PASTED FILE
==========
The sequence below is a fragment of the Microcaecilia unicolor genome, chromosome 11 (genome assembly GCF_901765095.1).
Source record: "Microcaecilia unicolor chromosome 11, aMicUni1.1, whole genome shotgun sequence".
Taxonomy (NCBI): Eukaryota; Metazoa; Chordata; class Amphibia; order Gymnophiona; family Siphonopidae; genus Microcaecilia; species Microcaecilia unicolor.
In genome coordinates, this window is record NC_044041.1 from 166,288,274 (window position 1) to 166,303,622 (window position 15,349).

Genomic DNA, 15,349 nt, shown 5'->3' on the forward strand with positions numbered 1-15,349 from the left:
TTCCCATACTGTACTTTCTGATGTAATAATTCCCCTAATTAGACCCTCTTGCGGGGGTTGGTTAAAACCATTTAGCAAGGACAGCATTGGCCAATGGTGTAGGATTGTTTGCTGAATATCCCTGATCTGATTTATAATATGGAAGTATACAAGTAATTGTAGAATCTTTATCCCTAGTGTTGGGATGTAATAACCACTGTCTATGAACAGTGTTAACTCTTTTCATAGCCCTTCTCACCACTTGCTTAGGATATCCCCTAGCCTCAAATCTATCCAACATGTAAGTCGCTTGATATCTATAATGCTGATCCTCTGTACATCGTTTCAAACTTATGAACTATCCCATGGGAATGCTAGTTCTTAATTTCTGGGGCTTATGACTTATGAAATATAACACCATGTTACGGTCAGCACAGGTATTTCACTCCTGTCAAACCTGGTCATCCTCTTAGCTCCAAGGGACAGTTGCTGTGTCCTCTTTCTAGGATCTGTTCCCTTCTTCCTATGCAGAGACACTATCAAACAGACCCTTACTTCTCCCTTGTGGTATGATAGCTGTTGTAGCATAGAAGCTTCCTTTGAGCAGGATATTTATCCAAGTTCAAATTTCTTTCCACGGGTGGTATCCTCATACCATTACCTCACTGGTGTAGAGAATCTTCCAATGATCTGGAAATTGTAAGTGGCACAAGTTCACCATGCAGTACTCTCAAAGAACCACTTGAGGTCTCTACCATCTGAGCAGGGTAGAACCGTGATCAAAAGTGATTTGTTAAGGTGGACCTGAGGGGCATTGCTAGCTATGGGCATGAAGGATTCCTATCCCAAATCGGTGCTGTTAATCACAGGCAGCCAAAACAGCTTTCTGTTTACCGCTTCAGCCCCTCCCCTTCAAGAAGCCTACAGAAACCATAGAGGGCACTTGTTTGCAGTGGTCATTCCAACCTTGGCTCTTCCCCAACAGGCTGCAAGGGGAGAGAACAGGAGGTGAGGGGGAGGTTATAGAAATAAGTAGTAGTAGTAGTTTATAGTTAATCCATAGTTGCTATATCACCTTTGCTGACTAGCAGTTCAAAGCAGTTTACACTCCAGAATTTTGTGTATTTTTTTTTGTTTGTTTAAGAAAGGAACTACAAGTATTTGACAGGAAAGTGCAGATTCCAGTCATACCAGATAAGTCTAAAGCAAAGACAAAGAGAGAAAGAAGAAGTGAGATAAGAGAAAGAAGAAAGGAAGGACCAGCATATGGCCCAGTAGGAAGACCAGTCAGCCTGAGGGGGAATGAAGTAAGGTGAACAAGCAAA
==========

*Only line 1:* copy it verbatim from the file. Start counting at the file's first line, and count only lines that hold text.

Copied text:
The sequence below is a fragment of the Microcaecilia unicolor genome, chromosome 11 (genome assembly GCF_901765095.1).